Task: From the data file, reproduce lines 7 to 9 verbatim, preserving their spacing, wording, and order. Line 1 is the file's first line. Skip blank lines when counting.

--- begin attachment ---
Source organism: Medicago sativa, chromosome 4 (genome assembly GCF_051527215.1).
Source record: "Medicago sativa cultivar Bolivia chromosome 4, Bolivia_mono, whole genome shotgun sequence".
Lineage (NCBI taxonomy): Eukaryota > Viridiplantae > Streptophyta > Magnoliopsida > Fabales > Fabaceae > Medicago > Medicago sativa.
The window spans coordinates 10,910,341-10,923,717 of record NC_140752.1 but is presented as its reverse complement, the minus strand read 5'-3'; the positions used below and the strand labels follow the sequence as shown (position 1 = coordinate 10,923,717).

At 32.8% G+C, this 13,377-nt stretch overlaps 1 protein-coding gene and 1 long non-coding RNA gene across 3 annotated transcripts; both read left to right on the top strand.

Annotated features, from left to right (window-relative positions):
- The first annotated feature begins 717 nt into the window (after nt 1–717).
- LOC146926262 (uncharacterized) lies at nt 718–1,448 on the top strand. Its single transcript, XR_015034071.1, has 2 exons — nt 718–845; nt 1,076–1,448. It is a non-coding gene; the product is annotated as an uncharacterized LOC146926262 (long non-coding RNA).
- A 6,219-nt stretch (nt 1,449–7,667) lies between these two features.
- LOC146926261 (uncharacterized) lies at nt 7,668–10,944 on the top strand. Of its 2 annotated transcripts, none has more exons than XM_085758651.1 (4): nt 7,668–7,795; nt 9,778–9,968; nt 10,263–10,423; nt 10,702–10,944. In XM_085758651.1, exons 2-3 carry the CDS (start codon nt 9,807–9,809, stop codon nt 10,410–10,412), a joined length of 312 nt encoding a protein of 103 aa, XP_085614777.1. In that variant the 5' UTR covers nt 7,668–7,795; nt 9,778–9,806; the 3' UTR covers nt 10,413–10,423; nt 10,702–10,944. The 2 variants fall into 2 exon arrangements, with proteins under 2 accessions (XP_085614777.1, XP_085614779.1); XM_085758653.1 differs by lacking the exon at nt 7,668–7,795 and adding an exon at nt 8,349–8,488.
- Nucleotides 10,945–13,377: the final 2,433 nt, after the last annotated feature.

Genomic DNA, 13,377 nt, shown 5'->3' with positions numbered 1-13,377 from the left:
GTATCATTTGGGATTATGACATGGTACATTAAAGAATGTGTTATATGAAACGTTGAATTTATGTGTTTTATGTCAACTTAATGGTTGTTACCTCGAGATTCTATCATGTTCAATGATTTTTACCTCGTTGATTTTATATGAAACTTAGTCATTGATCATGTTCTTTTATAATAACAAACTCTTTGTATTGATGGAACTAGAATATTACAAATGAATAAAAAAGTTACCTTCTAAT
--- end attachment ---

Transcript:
- The first annotated feature begins 717 nt into the window (after nt 1–717).
- LOC146926262 (uncharacterized) lies at nt 718–1,448 on the top strand. Its single transcript, XR_015034071.1, has 2 exons — nt 718–845; nt 1,076–1,448. It is a non-coding gene; the product is annotated as an uncharacterized LOC146926262 (long non-coding RNA).
- A 6,219-nt stretch (nt 1,449–7,667) lies between these two features.